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Hope Center tackles Leadwood housing

This Leadwood house is a property the WCCHC has purchased. It will be demolished and replaced with a duplex that will serve as an anchor home for qualifying participants while their “hope home” is rehabbed for them to buy.


Home ownership has long been a part of the American dream. But, with wages falling far behind the dramatic increase in home prices, home ownership for a growing portion of the population may seem an unrealistic dream.

News organizations have in recent years been quoting economic experts who observe young, entry-level consumers or propective first-time buyers are unable to save for a down payment due to pay rates, the job market and salary suppression amid inflation. Blemished credit ratings sink dreams of home ownership even further as loans become less attainable.

At Leadwood City Council meetings, the decrease in home ownership has been observed by aldermen and residents, and the lack of new construction and home rehabilitation has been partly blamed for the slowness of the former lead-mining town’s growth, stagnating property values and spotty visual appeal. Some have turned their hopes to government programs, with all the governmental red tape and regulations, while others simply lose hope entirely.

Enter the West County Community Hope Center (WCCHC) located at 206 Church St. in Leadwood, which is a faith-based, nonprofit organization providing religious, educational, and charitable support to families and individuals in the West County School District. The school district includes Leadwood, Irondale, Frankclay, Wortham, Mitchell, and a portion of Terre Du Lac.

According to recent statistics, the rate of West County students qualifying for free and reduced lunches surpasses 60% and an estimated 10% of students are homeless, while 22% of the district lives below the poverty line.

Facing this daunting situation and recognizing the unmet needs of many of Leadwood’s residents, a group of people with ties to the community began to meet in January 2019. Working with the West County Ministerial Alliance, the West County School District, and community leaders, WCCHC has been working to establish and use a holistic approach to impact the lives of the residents of the district.

At the August Leadwood Board of Aldermen meeting, Betty McIntyre spoke on behalf of the WCCHC and their plans to begin addressing the housing needs in the West County area.

McIntyre, a Leadwood native and a career teacher in the West County district, informed the council, they have begun a housing project that will operate similar to Habitat for Humanity, the international Christian housing ministry, but on a smaller scale.

“We have begun the process by purchasing a piece of property on which we will build an ‘anchor home,’” McIntyre said. “The anchor home will be a duplex that houses two families for up to a year, while their ‘hope home’ is being completed.”

The WCCHC plans to buy homes in need of repair and rehabbing, and bring them up to code with volunteer labor.

McIntyre continued, “At that point, the family will move into their hope home, which they will purchase with a loan, after establishing consistent payments and accruing a down payment while they were in the anchor home.”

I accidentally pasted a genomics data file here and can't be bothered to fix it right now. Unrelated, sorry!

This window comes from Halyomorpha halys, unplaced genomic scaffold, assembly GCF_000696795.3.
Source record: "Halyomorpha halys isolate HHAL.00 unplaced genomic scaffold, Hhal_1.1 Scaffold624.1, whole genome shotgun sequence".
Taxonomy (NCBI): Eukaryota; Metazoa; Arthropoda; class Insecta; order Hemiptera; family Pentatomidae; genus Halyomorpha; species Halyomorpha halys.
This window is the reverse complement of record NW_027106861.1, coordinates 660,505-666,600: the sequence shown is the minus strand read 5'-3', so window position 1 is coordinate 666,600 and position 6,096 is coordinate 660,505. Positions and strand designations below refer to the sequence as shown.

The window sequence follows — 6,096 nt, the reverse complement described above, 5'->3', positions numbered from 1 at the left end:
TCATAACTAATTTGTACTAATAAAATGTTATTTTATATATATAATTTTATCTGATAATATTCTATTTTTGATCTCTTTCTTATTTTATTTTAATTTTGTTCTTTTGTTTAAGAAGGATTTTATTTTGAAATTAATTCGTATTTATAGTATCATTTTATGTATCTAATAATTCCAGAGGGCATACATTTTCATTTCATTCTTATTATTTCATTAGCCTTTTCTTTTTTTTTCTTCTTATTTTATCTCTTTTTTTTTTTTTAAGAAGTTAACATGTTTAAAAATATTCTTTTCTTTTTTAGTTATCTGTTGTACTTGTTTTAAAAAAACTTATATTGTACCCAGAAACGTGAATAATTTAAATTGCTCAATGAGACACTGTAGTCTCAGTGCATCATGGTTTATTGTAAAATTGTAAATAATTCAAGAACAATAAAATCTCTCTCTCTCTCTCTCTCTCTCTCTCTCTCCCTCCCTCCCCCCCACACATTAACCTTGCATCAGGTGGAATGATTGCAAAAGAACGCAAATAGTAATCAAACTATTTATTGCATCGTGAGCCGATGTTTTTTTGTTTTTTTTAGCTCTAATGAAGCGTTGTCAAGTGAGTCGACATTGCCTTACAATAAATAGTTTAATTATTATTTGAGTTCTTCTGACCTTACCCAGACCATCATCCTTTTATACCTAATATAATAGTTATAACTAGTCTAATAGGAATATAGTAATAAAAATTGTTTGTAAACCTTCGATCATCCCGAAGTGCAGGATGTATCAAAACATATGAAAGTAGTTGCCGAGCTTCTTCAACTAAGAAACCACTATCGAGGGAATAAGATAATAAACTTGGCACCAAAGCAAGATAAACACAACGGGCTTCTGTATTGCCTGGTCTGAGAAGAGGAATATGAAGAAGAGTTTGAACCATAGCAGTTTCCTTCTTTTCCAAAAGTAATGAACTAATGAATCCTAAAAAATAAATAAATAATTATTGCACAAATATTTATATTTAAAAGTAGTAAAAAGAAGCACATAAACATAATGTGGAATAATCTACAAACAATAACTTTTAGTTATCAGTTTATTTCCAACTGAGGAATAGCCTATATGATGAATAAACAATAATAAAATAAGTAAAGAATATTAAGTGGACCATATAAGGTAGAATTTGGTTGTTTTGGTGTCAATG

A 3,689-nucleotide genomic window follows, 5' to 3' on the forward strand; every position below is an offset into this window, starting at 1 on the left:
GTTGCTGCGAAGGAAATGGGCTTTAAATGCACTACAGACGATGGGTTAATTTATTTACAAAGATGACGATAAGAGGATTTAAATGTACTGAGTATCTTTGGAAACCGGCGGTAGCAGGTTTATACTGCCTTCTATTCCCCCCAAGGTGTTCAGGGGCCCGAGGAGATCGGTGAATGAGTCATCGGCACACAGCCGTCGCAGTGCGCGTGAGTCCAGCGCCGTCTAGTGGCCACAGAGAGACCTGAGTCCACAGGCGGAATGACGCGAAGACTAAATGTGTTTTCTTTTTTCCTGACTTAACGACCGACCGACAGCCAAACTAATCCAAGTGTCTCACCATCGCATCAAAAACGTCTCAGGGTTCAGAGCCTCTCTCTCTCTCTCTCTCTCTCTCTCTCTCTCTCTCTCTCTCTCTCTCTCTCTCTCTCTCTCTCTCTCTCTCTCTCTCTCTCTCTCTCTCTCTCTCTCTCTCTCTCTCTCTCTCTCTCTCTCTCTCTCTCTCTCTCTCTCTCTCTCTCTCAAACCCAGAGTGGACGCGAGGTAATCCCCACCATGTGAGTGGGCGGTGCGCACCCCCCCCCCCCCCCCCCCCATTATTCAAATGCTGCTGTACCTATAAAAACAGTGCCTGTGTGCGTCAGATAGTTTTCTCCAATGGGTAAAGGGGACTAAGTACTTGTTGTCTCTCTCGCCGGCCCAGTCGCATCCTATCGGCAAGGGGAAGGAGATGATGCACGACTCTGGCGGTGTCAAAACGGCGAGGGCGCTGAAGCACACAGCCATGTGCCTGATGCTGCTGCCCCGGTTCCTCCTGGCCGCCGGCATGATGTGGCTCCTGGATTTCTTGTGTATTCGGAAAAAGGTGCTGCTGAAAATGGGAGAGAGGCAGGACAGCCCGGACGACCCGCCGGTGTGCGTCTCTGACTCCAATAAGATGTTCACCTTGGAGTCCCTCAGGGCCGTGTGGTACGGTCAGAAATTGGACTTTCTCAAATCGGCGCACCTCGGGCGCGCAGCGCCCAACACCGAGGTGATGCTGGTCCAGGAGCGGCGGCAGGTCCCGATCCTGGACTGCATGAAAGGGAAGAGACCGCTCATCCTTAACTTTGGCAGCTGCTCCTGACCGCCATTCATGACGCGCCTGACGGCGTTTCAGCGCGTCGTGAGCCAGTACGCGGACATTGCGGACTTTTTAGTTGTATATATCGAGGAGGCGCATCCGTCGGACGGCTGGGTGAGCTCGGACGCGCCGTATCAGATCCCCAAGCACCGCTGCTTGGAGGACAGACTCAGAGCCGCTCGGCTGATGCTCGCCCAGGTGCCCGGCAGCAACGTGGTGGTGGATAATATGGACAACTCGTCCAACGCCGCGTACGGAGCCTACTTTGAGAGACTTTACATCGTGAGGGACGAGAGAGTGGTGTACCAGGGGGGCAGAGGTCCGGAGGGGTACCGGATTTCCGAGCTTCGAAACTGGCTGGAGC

With the money from the purchase of the hope home, the WCCHC will reinvest the funds into another rehabbing another house for another family, and begin the process again.

The goal of this program is to provide low-income families with housing they can afford to buy for the same amount that they rent, McIntyre said, in hopes home ownership will promote a more stable home life which will benefit school children, businesses, the churches, and the community.

Currently the organization is applying for grants and organizing fund raisers that will help pay for construction of the anchor home and renovate the first hope home. With the sale of the first completed hope home, it is projected the program should be self-sustaining.

The West County Community Hope Center also hosts a variety of programs to help individuals in crisis, all taking place at 206 Church St. in Leadwood.

The first Monday of the month, 5:30-7 p.m., features “Smiles,” a group for single mothers to come together for fellowship and encouragement.

Every Tuesday, the HiSET (GED) test is offered, 6-8 p.m. This class helps individuals earn their high school diploma online with help from an instructor.

Every Wednesday is “First Steps,” 7-9p.m., a Christian-based recovery support group who helps individuals to overcome their addiction.

Every Friday, a Grief Group meets from 11:30 a.m.-1 p.m. The grief group consists of individuals who have experienced loss, coming together to interact with each other to find comfort and hope.

Every Saturday there’s a support group to encourage its members to make better choices and to break the cycle of destructive choices. It’s called Chain Breakers Lunch, and occurs at the center 10 a.m. – 1 p.m.

For further information go to the website at

1 Comment

  1. Carol Edgar on September 14, 2023 at 8:41 pm

    Dan, Great article. Thank you for supporting the West County Community Hope Center. It’s people like you helping to get the word out as to what good is being done through this endeavor. I hope people that read this will want to help support this project as we are donation funded. This project will not only bring life back into the Leadwood area but give a hand up to some struggling families who will benefit by helping them to realize a dream of home ownership and giving them a since of pride in the community.
    I look froward to reading many more articles by you. Well written.

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